A new report by the Commonwealth Fund, from their 2010 Biennial Health Insurance Survey, shows that 48 million Americans, ages 19-64, did not fill a prescription due to cost in 2010, up from 29 million in 2001 – a 66% increase. The study includes both insured and uninsured Americans but does not include children and seniors. The study indicates that the recession has greatly exacerbated the national crisis of prescription non-adherence (skipping medications), as nine out of 16 million Americans who have lost their job have also lost their health insurance.
It is difficult to estimate the sickness and even death that has resulted from so many millions of Americans not taking their prescribed medication due to cost. As evidenced by the new report, the situation is particularly dire for uninsured Americans with chronic medical conditions, as 27 million “skipped doses or did not fill a prescription for their condition because of the cost.” (more…)
An estimated 43,000 residents of Illinois will find it more difficult, if not impossible, to afford their prescription medication due to heavy budget cuts, according to the Chicago Tribune. Specifically, funding for the Illinois Cares Rx program, which subsidizes the cost of medicine and payments associated with Medicare drug benefits, will be cut in half, from $107.4 million to $53.7 million. Illinois Cares Rx includes people with a Medicare drug plan and others who have no drug benefits at all.
With the cuts in place beginning September 1st, 2011, the Illinois Cares Rx program will only be available to those residents earning 200 percent or less of the federal poverty level – or $21,780 annually, down from a higher threshold of 240%, or $27,610. Even the 173,500 remaining in the program will “face higher co-payments for prescriptions — in some cases, double the amount they were previously paying.” (more…)
A study released last week by the Pew Foundation finds that “from 2005 to 2009, inflation-adjusted median wealth fell by 66% among Hispanic households”. The study goes on to say, “The typical Hispanic household had $6,325 in wealth and the typical white household had $113,149.”
In light of this information, we’re certain that our Spanish version of How to Save Money on Prescription Medications, Safely – A Consumer Guide, or Guía al Consumidor, is needed now more than ever to ensure the U.S. Hispanic community’s access to safe and affordable medication. With health costs ever rising, safe saving strategies are a lifeline for many, especially those hit hardest by the current economy.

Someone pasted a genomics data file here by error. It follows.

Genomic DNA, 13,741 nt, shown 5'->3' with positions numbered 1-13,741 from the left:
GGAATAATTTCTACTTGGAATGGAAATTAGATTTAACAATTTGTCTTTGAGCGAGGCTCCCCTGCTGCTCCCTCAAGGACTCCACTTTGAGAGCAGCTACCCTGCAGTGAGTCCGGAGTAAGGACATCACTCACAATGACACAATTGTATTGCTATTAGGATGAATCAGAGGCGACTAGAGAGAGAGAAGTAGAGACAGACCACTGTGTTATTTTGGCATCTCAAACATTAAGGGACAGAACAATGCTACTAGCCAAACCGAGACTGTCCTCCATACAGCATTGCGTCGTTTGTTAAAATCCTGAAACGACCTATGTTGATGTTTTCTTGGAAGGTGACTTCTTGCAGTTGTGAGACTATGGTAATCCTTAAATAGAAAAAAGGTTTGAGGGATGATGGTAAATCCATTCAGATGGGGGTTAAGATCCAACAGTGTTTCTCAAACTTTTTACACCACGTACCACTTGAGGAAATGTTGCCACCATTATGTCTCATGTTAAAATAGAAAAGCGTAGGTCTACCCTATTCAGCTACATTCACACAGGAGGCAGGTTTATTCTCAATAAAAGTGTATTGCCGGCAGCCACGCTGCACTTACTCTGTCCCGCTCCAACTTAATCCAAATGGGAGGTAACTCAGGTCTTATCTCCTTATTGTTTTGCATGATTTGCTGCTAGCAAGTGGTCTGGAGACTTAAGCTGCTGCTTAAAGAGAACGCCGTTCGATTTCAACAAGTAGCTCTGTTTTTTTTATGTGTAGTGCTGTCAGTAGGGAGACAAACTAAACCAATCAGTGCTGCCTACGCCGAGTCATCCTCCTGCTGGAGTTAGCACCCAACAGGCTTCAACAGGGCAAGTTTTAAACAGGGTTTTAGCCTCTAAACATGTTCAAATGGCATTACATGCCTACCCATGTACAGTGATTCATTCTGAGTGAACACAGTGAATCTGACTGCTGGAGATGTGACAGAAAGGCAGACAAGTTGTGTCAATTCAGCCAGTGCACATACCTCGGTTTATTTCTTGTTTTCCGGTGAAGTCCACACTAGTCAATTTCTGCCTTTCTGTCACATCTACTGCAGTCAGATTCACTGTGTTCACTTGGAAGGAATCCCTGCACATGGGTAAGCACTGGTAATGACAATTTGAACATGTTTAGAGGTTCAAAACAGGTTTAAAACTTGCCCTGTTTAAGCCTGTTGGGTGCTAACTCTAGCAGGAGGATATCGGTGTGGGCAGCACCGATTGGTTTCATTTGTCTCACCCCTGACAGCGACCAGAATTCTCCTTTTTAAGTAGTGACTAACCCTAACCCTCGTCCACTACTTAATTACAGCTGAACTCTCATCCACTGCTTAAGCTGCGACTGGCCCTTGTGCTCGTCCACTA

PharmacyChecker.com was mentioned this week in a U.S. News and World Report article entitled How to Cut Your Drug Costs. Listed among other effective ways to save money on prescription drugs, the article notes that PharmacyChecker “compares prices of mail-order pharmacies, and can help you find the lowest posted prices.”
How to Cut Your Drug Costs reminds readers that buying drugs from Canada – and elsewhere overseas – is technically illegal, but it quotes AARP: “Over the past decade millions of Americans have ignored U.S. law to seek cheaper prices from Canada, most often by mail order.” Notably, AARP found Canadian prices for Lipitor to be about a third less than they are here in the U.S. The fact that the FDA has (to our knowledge) never prosecuted an individual for importing a three-month supply of personal, non-controlled drugs with a valid prescription, means that they too understand the importance of access to safe and affordable medication. (more…)
We’re pleased to announce that we have translated our Guide called How To Save Money on Prescription Drugs, Safely – A Consumer Guide into Spanish, expanding access to our online pharmacy savings information to the Spanish-speaking community. Along with our PharmacyChecker Spanish homepage, and About Online Pharmacies page – Farmacias virtuales y de entrega por correo: Lo que usted debe saber – the Guide can be an exceedingly valuable resource for uninsured and under-insured Spanish-speaking people who live in the United States.
The U.S. Centers for Disease Control and Prevention reports that 14.3% of American Hispanics did not take their prescribed medication in 2009 due to cost.The situation is much worse for Hispanic non-citizens, 29 percent who said they did not take their medication due to cost. These dire statistics prove that greater access to affordable medication is most acutely needed by the Hispanic community. We believe that our Guide can help the Hispanic community better access the medicines they need safely.
For more information on our Spanish-Language Consumer Guide, see our recent Press Release – and access the Guide itself, published on our English and Spanish homepages PharmacyChecker.com and PharmacyChecker.com/default_sp.asp.